Agility is increasingly seen by leading organisations as vital for success for any leader – or aspiring leader. Greenbank have developed a Leadership Agility questionnaire for you to assess for personal leadership agility – identifying where you are strong as well as where you need to develop to stay competitive in today’s fast changing and demanding world.
If you have not yet completed the questionnaire now is your chance. Find out how flexible and agile your leadership style is at the moment and get some top tips for what you can do to keep ahead of the crowd! Take this short test to find out how you benchmark against others – you may be surprised!Contact us to access the questionnaire
Now we want to drill down and get really specific about the first two Agility Success Drivers:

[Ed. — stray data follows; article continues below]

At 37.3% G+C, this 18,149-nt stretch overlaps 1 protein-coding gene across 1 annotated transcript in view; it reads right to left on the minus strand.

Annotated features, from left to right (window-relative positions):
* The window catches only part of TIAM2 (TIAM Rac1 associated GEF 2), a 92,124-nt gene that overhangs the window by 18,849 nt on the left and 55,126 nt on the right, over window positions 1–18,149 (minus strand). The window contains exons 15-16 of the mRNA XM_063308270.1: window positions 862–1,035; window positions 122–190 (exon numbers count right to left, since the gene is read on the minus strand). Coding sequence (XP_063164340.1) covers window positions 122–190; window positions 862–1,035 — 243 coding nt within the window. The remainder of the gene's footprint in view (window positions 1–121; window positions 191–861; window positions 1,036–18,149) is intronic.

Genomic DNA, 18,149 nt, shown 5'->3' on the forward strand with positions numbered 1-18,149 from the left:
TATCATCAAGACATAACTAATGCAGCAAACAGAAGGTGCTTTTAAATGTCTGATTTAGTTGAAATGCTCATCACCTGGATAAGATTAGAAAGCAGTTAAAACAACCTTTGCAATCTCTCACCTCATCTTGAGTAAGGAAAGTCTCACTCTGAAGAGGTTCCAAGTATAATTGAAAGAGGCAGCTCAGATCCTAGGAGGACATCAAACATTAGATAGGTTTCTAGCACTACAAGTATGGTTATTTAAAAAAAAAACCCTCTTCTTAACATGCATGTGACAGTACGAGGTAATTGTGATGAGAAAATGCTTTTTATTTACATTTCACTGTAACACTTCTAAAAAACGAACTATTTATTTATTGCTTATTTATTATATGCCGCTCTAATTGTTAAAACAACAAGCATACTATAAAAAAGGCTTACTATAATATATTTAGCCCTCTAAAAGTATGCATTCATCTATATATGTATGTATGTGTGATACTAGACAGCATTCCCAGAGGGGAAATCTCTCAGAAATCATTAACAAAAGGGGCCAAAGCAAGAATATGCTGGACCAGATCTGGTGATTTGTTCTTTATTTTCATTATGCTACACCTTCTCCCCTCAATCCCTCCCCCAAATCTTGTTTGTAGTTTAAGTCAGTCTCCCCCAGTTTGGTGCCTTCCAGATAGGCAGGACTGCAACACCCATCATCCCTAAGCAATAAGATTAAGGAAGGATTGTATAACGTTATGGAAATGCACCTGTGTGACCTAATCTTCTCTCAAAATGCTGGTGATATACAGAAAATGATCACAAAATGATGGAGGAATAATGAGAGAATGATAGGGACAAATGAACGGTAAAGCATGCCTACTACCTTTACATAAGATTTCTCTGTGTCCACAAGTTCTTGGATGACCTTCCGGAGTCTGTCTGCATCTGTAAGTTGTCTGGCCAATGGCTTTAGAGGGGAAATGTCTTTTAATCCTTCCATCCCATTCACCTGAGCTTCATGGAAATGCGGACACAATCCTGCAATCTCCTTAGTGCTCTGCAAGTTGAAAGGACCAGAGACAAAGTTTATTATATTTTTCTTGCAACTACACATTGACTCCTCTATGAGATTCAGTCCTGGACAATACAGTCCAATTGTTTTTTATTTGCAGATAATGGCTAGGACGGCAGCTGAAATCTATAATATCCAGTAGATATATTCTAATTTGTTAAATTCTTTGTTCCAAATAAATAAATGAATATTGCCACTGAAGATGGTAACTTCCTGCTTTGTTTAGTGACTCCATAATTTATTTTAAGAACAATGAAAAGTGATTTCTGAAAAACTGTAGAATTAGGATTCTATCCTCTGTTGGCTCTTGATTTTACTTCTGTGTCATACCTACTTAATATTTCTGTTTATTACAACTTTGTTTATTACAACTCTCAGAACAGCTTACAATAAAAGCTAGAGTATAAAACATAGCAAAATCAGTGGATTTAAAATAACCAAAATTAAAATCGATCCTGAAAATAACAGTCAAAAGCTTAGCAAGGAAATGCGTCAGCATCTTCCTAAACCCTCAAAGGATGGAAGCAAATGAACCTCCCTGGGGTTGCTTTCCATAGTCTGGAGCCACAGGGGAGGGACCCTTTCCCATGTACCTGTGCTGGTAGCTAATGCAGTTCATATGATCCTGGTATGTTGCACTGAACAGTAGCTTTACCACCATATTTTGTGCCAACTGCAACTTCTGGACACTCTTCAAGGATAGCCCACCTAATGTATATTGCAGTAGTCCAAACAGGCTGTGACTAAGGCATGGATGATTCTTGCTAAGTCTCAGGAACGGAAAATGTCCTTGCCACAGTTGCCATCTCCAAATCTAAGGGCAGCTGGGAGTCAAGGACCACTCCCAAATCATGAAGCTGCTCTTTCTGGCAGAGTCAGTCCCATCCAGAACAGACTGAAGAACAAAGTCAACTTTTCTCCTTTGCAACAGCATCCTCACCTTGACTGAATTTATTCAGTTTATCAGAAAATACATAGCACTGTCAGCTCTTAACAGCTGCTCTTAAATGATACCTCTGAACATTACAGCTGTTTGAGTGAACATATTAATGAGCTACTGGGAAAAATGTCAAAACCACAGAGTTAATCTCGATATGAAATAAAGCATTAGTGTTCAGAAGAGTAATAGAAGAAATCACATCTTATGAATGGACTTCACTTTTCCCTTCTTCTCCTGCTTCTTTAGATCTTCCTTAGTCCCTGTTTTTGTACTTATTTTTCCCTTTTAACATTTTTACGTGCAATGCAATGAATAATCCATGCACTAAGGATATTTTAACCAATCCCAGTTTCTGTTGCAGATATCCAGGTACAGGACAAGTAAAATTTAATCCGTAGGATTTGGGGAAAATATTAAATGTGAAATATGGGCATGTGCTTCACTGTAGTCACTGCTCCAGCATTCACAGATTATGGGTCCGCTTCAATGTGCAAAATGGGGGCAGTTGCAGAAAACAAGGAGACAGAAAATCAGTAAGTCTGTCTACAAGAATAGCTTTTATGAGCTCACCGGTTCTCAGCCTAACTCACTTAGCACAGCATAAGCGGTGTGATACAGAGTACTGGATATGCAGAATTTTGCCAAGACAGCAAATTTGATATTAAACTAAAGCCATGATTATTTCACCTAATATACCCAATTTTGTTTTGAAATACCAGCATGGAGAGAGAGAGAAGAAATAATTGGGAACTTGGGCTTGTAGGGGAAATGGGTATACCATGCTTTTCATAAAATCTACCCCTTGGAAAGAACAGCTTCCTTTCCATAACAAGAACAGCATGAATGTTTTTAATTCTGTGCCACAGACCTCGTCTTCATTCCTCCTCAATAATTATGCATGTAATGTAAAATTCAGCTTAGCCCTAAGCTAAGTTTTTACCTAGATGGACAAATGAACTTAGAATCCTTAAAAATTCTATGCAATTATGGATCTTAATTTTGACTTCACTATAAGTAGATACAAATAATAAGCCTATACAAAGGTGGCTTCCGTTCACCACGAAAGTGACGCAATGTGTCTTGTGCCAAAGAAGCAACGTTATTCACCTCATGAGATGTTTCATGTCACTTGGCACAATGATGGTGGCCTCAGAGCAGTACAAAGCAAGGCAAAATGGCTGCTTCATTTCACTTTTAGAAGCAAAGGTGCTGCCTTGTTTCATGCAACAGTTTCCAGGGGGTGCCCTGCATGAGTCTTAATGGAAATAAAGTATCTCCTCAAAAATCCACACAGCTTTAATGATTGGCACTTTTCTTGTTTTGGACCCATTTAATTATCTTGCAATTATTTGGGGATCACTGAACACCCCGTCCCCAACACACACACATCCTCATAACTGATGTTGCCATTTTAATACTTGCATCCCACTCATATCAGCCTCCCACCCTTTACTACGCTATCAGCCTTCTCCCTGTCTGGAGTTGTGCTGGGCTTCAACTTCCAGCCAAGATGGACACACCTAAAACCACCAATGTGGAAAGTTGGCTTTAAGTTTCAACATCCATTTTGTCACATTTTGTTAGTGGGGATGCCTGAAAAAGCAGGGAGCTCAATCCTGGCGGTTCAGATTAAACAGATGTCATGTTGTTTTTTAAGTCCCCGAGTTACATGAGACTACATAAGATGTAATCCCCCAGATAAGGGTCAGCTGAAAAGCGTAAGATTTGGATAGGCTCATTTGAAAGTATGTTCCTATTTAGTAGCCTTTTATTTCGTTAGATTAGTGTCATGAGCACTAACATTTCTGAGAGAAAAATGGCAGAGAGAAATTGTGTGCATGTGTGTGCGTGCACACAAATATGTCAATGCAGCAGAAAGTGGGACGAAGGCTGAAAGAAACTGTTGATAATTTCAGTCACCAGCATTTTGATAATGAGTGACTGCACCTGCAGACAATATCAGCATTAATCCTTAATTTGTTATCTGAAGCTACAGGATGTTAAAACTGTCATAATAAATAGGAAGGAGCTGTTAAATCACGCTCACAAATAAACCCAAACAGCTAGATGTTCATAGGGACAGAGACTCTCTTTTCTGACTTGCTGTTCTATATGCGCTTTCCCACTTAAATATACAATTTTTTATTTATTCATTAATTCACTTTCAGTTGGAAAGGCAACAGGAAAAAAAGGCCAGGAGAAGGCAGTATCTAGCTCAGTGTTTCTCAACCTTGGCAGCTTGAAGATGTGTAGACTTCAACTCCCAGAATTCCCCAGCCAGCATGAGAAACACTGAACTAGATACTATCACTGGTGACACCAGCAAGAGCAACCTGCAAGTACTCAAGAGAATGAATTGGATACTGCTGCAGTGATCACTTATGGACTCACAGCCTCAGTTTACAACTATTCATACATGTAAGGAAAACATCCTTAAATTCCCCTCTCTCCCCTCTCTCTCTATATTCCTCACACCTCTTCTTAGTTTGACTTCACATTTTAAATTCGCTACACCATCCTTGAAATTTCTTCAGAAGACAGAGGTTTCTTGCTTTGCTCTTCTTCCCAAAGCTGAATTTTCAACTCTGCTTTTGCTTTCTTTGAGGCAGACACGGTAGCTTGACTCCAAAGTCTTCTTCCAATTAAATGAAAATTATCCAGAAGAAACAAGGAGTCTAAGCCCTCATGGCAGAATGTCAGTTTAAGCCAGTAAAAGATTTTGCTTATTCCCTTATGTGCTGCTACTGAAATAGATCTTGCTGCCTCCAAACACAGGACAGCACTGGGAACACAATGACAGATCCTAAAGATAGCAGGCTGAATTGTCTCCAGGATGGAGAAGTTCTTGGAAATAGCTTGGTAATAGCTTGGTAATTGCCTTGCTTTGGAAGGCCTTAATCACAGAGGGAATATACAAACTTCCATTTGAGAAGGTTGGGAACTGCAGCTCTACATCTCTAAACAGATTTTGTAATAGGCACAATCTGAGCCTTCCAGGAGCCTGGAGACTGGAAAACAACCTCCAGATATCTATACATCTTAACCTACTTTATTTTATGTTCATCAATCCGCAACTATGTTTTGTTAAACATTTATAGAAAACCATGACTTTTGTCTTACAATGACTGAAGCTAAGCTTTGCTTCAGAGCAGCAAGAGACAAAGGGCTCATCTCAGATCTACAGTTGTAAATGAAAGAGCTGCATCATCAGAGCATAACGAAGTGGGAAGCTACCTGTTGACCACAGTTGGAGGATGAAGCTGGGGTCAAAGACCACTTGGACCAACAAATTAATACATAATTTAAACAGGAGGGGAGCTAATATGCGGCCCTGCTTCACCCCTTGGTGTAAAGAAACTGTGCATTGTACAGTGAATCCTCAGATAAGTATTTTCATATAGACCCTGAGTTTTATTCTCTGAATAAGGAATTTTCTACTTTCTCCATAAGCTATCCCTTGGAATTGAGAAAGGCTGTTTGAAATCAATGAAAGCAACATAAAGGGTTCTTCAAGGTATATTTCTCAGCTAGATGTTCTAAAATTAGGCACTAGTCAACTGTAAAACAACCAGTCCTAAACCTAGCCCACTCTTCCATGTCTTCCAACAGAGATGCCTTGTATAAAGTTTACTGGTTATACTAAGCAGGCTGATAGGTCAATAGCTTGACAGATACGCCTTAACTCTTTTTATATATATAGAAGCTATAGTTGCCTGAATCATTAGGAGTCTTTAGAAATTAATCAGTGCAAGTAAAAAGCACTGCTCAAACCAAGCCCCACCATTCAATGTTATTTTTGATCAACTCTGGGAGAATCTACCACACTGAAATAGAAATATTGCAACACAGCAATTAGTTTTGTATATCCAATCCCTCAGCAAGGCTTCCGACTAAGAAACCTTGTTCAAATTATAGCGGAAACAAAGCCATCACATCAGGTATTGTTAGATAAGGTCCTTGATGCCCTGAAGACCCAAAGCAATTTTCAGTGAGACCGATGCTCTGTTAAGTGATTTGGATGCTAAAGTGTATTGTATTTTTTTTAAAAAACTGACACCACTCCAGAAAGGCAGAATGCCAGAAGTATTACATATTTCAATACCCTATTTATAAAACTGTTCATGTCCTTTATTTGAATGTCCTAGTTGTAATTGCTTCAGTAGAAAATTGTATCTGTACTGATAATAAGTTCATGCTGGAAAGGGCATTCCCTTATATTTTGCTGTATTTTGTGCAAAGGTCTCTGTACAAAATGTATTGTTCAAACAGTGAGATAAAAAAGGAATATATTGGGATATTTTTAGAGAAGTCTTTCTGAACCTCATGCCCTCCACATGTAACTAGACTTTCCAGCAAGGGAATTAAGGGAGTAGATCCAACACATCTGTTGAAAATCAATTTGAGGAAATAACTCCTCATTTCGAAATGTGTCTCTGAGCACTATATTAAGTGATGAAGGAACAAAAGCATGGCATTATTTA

Vision & Clarity of Purpose
Leadership today is rather like being captain of a ship in stormy seas: exhilarating but sometimes scary. Never knowing for sure when the next big wave will hit and toss the ship around.
The word ‘Vision’ has probably been over used in past years and like me I’m sure that the Corporate Vision Statement posters in reception areas have often felt contrived or empty – however the time has now come I believe to take a fresh look at Vision because when change is quite frankly rampant and surprise is only ever a moment away it becomes vital to have your eye on the horizon with a clear view of where you are ultimately aiming and just why you are heading there.